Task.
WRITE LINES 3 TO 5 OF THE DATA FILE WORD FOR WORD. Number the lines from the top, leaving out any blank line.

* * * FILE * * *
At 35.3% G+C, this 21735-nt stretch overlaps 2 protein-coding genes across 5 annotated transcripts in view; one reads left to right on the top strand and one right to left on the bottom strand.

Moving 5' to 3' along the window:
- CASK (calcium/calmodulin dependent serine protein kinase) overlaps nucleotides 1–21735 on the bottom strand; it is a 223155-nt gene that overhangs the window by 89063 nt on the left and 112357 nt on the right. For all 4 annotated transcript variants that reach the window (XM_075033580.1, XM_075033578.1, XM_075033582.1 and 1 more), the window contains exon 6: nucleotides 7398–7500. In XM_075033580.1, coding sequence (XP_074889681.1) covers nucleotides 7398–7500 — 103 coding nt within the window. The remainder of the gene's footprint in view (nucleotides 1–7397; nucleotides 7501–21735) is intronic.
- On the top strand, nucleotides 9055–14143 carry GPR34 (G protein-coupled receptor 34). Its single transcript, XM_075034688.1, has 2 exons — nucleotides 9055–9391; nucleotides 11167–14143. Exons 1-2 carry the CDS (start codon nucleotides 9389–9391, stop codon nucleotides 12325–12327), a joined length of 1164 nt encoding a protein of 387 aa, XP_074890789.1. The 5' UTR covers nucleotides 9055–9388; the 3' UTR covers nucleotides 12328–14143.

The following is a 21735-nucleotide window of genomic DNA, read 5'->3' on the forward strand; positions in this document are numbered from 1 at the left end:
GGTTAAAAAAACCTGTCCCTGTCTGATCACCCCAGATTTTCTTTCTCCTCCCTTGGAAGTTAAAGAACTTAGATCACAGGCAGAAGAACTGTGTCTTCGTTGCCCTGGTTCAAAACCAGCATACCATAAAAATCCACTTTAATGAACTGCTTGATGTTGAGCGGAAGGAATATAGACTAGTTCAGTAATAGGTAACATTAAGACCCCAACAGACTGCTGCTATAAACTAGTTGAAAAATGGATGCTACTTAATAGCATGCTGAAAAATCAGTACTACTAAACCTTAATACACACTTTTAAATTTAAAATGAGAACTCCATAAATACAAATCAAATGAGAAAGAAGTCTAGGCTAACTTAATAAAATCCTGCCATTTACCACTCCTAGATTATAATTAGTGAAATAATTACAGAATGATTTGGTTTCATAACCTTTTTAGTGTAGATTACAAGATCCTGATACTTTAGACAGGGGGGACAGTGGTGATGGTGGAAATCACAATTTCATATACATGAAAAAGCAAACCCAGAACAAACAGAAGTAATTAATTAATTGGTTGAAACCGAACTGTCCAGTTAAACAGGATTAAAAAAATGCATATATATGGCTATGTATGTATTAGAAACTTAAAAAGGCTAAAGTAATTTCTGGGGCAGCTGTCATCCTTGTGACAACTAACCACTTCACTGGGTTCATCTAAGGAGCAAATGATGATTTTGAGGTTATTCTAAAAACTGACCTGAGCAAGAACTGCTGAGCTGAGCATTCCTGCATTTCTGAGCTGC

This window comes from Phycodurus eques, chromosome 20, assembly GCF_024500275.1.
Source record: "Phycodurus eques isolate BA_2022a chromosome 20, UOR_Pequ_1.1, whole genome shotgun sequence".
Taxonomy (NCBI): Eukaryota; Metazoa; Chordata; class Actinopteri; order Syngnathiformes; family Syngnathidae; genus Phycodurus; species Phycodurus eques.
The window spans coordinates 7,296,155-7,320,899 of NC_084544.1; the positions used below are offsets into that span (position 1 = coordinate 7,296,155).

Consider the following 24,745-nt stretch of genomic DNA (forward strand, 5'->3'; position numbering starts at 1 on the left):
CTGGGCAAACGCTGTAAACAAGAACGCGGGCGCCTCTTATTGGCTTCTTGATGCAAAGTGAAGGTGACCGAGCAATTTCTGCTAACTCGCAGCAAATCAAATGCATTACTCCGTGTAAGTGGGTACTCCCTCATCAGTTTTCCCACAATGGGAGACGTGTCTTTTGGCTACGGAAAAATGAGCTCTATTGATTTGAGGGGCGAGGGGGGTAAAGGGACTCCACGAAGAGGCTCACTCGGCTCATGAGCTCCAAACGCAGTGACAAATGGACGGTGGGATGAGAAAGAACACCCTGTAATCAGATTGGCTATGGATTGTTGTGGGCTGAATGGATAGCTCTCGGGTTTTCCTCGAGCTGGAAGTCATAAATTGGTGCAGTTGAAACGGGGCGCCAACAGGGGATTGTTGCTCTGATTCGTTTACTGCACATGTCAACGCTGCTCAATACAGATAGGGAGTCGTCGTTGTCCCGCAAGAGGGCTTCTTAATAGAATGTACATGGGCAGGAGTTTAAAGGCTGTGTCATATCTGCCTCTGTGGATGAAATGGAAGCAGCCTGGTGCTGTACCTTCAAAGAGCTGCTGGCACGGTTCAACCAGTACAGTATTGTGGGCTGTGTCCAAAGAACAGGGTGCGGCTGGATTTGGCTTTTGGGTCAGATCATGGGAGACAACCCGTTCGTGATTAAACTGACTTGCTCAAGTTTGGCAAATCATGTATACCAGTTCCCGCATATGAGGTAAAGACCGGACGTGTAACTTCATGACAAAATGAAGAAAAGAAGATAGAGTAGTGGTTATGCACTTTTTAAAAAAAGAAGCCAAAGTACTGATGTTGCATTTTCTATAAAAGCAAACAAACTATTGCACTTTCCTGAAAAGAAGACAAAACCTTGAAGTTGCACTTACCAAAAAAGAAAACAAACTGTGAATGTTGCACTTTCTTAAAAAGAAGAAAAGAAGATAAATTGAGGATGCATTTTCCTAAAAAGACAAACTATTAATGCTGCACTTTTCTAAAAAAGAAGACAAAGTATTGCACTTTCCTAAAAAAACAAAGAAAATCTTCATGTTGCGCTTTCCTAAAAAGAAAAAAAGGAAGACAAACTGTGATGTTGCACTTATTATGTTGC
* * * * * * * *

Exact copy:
- CASK (calcium/calmodulin dependent serine protein kinase) overlaps nucleotides 1–21735 on the bottom strand; it is a 223155-nt gene that overhangs the window by 89063 nt on the left and 112357 nt on the right. For all 4 annotated transcript variants that reach the window (XM_075033580.1, XM_075033578.1, XM_075033582.1 and 1 more), the window contains exon 6: nucleotides 7398–7500. In XM_075033580.1, coding sequence (XP_074889681.1) covers nucleotides 7398–7500 — 103 coding nt within the window. The remainder of the gene's footprint in view (nucleotides 1–7397; nucleotides 7501–21735) is intronic.
- On the top strand, nucleotides 9055–14143 carry GPR34 (G protein-coupled receptor 34). Its single transcript, XM_075034688.1, has 2 exons — nucleotides 9055–9391; nucleotides 11167–14143. Exons 1-2 carry the CDS (start codon nucleotides 9389–9391, stop codon nucleotides 12325–12327), a joined length of 1164 nt encoding a protein of 387 aa, XP_074890789.1. The 5' UTR covers nucleotides 9055–9388; the 3' UTR covers nucleotides 12328–14143.

The following is a 21735-nucleotide window of genomic DNA, read 5'->3' on the forward strand; positions in this document are numbered from 1 at the left end: